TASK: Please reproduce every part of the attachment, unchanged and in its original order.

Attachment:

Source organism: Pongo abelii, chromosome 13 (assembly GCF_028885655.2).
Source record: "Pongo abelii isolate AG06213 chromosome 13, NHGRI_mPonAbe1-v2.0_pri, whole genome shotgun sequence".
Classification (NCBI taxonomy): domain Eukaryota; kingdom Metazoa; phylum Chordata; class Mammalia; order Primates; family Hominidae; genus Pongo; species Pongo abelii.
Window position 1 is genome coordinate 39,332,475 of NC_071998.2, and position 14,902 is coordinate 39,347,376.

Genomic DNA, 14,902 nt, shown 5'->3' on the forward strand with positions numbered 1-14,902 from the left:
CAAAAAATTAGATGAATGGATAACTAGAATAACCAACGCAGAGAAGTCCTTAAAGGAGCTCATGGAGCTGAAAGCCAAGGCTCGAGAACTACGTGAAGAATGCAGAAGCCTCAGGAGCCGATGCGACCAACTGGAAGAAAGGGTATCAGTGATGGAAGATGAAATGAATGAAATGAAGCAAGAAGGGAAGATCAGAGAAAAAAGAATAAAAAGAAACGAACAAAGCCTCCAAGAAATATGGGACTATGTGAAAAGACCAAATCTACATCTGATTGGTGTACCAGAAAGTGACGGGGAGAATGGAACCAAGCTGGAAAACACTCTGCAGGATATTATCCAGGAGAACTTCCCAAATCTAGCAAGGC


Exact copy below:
Source organism: Pongo abelii, chromosome 13 (assembly GCF_028885655.2).
Source record: "Pongo abelii isolate AG06213 chromosome 13, NHGRI_mPonAbe1-v2.0_pri, whole genome shotgun sequence".
Classification (NCBI taxonomy): domain Eukaryota; kingdom Metazoa; phylum Chordata; class Mammalia; order Primates; family Hominidae; genus Pongo; species Pongo abelii.
Window position 1 is genome coordinate 39,332,475 of NC_071998.2, and position 14,902 is coordinate 39,347,376.

Genomic DNA, 14,902 nt, shown 5'->3' on the forward strand with positions numbered 1-14,902 from the left:
CAAAAAATTAGATGAATGGATAACTAGAATAACCAACGCAGAGAAGTCCTTAAAGGAGCTCATGGAGCTGAAAGCCAAGGCTCGAGAACTACGTGAAGAATGCAGAAGCCTCAGGAGCCGATGCGACCAACTGGAAGAAAGGGTATCAGTGATGGAAGATGAAATGAATGAAATGAAGCAAGAAGGGAAGATCAGAGAAAAAAGAATAAAAAGAAACGAACAAAGCCTCCAAGAAATATGGGACTATGTGAAAAGACCAAATCTACATCTGATTGGTGTACCAGAAAGTGACGGGGAGAATGGAACCAAGCTGGAAAACACTCTGCAGGATATTATCCAGGAGAACTTCCCAAATCTAGCAAGGC